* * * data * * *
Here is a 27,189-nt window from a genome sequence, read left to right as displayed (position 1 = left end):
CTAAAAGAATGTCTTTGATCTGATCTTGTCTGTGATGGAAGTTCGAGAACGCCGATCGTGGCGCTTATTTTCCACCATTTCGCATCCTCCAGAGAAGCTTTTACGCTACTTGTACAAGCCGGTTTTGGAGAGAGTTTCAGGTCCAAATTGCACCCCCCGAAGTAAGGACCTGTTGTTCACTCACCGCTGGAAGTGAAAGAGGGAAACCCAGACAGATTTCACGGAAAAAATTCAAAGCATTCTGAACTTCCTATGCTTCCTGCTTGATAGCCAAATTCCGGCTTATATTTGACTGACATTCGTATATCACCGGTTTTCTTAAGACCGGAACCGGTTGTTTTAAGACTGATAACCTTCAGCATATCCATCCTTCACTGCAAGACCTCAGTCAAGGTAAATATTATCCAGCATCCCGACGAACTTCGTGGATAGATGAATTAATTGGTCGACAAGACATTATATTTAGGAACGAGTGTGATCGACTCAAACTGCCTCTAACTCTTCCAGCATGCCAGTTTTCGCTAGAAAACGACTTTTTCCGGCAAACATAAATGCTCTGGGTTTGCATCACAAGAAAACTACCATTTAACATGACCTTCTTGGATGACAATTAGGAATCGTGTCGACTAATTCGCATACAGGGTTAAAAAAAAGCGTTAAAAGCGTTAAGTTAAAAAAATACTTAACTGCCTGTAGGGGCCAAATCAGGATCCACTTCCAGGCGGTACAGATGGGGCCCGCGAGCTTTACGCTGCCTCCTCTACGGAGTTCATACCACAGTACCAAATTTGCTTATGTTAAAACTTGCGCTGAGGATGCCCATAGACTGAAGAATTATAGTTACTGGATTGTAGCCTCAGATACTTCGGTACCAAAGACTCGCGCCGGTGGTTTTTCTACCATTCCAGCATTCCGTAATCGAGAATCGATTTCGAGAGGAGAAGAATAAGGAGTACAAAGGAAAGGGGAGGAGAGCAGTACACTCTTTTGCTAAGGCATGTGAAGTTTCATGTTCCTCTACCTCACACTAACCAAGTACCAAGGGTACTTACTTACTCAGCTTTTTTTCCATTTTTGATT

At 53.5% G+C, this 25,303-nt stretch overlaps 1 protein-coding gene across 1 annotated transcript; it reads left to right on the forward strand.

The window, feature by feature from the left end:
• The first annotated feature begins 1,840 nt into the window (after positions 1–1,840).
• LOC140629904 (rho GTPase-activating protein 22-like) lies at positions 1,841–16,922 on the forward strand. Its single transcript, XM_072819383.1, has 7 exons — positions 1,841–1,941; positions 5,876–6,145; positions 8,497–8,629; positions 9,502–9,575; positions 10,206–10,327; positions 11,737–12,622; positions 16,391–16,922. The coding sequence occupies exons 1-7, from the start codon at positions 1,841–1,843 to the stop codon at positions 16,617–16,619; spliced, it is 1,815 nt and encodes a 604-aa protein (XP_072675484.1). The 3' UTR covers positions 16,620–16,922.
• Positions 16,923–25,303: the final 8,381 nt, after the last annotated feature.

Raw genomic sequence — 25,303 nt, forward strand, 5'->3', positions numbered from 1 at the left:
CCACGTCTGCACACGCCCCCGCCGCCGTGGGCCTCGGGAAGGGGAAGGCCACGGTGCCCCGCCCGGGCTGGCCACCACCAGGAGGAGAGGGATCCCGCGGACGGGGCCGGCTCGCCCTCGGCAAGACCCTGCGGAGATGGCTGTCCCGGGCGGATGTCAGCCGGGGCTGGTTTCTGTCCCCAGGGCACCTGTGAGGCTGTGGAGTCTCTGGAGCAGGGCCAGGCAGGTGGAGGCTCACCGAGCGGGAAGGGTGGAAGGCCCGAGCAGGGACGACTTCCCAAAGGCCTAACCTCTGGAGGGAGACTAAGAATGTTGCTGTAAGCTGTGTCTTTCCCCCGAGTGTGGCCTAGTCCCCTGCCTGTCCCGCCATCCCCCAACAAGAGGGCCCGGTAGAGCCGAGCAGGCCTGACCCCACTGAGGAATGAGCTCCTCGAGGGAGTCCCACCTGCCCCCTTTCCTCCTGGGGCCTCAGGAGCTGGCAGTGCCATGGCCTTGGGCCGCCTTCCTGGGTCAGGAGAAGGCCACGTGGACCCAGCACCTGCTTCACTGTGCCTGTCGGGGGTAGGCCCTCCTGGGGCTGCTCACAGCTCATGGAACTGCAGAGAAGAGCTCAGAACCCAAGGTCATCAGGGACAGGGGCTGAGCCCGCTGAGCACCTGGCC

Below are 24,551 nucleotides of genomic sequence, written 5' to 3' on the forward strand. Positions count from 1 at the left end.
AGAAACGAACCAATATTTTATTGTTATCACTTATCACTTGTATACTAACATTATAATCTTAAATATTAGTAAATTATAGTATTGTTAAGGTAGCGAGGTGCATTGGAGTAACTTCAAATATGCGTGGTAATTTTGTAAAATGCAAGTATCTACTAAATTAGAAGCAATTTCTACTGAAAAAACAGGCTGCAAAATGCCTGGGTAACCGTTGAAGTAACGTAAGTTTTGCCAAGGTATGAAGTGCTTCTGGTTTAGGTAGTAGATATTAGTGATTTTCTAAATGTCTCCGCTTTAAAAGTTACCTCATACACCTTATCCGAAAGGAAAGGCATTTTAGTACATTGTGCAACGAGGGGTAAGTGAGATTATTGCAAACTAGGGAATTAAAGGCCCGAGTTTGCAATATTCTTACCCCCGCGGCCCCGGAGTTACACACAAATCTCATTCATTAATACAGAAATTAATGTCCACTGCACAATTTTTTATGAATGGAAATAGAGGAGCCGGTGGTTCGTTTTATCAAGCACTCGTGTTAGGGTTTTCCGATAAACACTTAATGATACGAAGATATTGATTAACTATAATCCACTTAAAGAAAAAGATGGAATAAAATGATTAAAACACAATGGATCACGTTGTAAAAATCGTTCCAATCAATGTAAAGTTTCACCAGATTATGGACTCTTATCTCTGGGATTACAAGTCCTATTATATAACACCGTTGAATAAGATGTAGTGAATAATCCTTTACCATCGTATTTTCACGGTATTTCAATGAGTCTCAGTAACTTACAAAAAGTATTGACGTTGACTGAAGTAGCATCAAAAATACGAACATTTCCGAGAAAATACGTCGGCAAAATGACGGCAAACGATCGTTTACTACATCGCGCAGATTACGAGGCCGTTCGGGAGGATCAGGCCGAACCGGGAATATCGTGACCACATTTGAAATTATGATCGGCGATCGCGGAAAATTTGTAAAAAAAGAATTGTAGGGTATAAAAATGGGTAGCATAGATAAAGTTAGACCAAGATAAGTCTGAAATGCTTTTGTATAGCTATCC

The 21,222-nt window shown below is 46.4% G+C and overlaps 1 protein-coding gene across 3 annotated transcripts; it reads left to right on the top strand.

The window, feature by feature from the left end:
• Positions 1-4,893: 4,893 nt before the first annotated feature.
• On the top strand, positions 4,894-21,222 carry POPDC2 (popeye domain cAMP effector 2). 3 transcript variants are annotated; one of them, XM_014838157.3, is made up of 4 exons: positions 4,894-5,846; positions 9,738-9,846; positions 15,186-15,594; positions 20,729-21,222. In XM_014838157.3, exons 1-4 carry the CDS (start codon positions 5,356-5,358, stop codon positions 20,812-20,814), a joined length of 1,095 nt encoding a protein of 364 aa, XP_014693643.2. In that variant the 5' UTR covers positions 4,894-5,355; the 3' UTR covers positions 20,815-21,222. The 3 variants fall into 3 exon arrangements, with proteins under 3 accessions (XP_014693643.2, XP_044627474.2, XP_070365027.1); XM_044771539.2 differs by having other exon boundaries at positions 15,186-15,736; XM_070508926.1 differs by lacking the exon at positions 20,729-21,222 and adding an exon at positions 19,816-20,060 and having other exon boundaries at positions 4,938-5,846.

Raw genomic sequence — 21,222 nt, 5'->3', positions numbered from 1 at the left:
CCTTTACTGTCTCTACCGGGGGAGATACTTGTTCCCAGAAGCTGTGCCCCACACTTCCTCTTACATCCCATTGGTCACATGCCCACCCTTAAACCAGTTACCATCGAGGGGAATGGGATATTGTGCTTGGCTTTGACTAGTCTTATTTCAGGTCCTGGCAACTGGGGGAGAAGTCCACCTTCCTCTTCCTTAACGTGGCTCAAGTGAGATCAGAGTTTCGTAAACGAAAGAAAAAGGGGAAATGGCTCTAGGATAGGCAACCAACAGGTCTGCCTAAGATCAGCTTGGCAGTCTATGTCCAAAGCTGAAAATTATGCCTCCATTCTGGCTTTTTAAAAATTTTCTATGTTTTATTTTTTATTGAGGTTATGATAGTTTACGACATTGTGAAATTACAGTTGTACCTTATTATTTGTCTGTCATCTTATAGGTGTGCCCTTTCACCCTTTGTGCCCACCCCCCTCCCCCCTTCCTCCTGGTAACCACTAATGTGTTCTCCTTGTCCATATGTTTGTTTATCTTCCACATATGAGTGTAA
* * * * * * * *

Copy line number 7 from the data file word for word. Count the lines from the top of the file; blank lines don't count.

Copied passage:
• Positions 16,923–25,303: the final 8,381 nt, after the last annotated feature.